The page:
7 Most Dangerous Neighborhoods in Japan

Japan is a safe country. Its crime rates are generally low. Nevertheless, Japan does have a few bad neighborhoods.
Japan’s dangerous neighborhoods fall into two categories: red-light districts and slums. Slums are rare but do exist. Red-light districts are common. However, it’s only the largest, most notorious red-light districts that are considered dangerous.

These 7 neighborhoods have a bad reputation.

1. Kabukicho, Tokyo

 

Kabukicho is the largest red light district in the world. It’s home to thousands of restaurants, karaoke, clubs and bars. It’s also home to a wide variety of underworld establishments that attract weirdos and gangsters en masse.
It’s the type of neighborhood where it’s not surprising to see riot police walking casually down the street.

2. Kamagasaki, Osaka

Kamagasaki (also known as Airinchiku) is Japan’s largest slum. It’s home to a large number of homeless and day labors who have no permanent address but live in flophouses in the area.
In recent years, Kamagasaki is popular with young foreign tourists attracted by the area’s cheap accommodations.

Osaka locals avoid the place and swear it’s dangerous. Kamagasaki has a history of large riots (protests against mistreatment by the police). Several well known organized crime groups maintain offices in the area.
Kamagasaki is the type of neighborhood where the police don’t seem to bother giving parking tickets or enforcing minor crimes.

3. Roppongi, Tokyo

Roppongi is an upscale residential and office district of Tokyo that’s also home to an infamous nightlife area. Roppongi night clubs have a dangerous, unfriendly edge that’s unusual in Japan.
Roppongi is safe enough in the afternoon. Some clubs run until noon — mornings can be sketchy. Several years ago the United States government issued a travel warning for Roppongi.
Locals don’t avoid the area. It has many popular attractions such as Roppongi Hills. However, it’s not a good place to go wild. Most people who get in trouble in Roppongi are intoxicated when it happens.
In the evenings there are touts everywhere that harass tourists to follow them to bars. Never follow a tout in Roppongi.

4. Shinsekai, Osaka

In 1912, Shinsekai was the most modern, cosmopolitan neighborhood in Japan. It was modeled after the streets of Paris and included a large ultra-modern amusement park (Luna Park).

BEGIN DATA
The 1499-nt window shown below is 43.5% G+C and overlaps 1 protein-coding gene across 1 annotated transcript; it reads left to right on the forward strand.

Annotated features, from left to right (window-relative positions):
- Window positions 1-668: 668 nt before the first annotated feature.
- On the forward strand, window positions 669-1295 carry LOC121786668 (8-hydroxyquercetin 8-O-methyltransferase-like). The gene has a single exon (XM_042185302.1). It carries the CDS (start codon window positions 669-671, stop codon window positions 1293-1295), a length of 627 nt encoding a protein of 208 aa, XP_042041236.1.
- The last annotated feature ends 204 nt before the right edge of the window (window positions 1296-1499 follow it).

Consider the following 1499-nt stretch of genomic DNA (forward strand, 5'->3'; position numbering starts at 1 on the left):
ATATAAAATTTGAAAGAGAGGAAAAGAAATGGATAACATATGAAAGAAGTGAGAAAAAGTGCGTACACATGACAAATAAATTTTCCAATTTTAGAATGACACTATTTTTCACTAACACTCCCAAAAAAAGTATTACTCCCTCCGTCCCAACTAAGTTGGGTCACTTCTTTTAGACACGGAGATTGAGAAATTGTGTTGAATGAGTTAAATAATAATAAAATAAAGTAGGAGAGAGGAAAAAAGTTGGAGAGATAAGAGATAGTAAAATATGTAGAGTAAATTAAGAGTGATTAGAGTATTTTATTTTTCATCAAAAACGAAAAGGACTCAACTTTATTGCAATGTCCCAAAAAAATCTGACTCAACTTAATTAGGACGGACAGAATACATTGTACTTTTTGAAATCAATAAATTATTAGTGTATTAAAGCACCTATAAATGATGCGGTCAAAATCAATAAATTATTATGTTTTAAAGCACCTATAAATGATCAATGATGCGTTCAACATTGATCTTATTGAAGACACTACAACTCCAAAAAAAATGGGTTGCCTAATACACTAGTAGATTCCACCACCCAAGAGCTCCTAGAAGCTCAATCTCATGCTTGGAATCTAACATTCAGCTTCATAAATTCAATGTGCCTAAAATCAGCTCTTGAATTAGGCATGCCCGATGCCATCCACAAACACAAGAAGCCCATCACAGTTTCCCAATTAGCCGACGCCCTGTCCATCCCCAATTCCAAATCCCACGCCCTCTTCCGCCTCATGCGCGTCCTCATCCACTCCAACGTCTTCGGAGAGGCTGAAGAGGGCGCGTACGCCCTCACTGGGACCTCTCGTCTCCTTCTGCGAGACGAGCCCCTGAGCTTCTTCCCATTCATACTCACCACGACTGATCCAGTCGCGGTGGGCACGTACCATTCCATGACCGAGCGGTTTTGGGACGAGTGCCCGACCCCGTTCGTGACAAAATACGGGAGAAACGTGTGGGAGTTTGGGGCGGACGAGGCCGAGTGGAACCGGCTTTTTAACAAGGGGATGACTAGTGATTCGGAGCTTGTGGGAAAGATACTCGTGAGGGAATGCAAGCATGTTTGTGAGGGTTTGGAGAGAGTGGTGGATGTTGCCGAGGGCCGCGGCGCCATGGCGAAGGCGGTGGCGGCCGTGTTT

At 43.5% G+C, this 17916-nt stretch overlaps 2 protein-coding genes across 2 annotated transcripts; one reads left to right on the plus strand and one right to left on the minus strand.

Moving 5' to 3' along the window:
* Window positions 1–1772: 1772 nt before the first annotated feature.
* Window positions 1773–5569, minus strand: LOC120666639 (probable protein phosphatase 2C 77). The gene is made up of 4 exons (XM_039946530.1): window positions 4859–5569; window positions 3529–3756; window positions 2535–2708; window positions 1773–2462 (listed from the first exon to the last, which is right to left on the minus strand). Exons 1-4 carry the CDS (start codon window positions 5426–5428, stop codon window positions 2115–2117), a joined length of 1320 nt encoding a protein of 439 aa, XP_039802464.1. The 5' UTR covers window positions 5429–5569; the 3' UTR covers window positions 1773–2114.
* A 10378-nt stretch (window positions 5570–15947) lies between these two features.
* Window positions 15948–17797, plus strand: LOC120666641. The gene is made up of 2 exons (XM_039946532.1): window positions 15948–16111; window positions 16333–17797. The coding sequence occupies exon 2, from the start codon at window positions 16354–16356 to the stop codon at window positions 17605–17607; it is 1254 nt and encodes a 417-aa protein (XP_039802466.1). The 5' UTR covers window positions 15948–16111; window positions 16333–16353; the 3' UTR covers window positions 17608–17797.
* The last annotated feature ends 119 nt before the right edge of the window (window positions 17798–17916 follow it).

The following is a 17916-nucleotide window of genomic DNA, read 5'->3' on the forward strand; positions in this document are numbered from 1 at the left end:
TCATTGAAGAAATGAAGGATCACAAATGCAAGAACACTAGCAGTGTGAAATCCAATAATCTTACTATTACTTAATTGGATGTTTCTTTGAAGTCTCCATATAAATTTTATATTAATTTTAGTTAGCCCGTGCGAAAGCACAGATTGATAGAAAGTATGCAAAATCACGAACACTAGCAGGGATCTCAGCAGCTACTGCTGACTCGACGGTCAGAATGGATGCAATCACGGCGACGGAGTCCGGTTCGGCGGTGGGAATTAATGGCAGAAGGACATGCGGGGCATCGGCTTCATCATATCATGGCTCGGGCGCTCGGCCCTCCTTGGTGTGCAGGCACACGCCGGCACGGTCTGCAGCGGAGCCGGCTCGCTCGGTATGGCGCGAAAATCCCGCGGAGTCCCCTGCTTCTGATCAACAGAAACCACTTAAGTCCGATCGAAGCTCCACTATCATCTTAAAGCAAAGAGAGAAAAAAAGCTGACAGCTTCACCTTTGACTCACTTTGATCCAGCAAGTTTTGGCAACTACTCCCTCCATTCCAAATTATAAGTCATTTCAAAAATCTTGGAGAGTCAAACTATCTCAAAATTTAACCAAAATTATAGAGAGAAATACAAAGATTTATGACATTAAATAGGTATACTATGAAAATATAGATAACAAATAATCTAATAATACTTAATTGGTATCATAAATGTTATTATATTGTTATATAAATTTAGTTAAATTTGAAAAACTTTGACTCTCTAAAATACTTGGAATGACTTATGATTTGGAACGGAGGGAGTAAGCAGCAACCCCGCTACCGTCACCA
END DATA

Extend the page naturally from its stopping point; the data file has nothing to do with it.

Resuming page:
Luna Park suffered a series of suspicious fires soon after it was built. It closed way back in 1923.
The area still has a carnival-like atmosphere today. It’s one of Osaka’s most popular attractions. It’s filled with charming and inexpensive restaurants, souvenir shops and pachinko parlors.
Despite its popularity with tourists, some Osaka residents swear it’s a dangerous area.

5. Susukino, Sapporo

 

Susukino in Sapporo was constructed as a red-light district in 1871 to help attract pioneers to northern Japan. Today, it’s the 2nd largest red-light district in the country.
Like any red-light district it attracts gangsters and strange people of every description. However, Susukino is also home to a large number of restaurants and regular businesses. It’s also the site of many of Sapporo’s festivals including the Sapporo Snow Festival.

There’s no reason to avoid the area (in fact it’s considered one of Sapporo’s main tourist attractions). Just be aware that it’s not the safest place in Japan.

6. Nakasu, Fukuoka

Nakasu is one of the largest entertainment districts in Japan. Like Susukino, it’s a major tourist attraction but it does have a slightly rough edge.

7. Ueno, Tokyo

Ueno is home to many of Tokyo’s best attractions including dozens of museums, a large pleasant park and a zoo.
The park is home to much of Tokyo’s homeless population and the surrounding area is a little seedy. There’s certainly a gangster element in Ueno. Tokyoites wouldn’t hesitate to visit Ueno in the day but they wouldn’t recommend walking around Ueno at night.

source-japantalk.com

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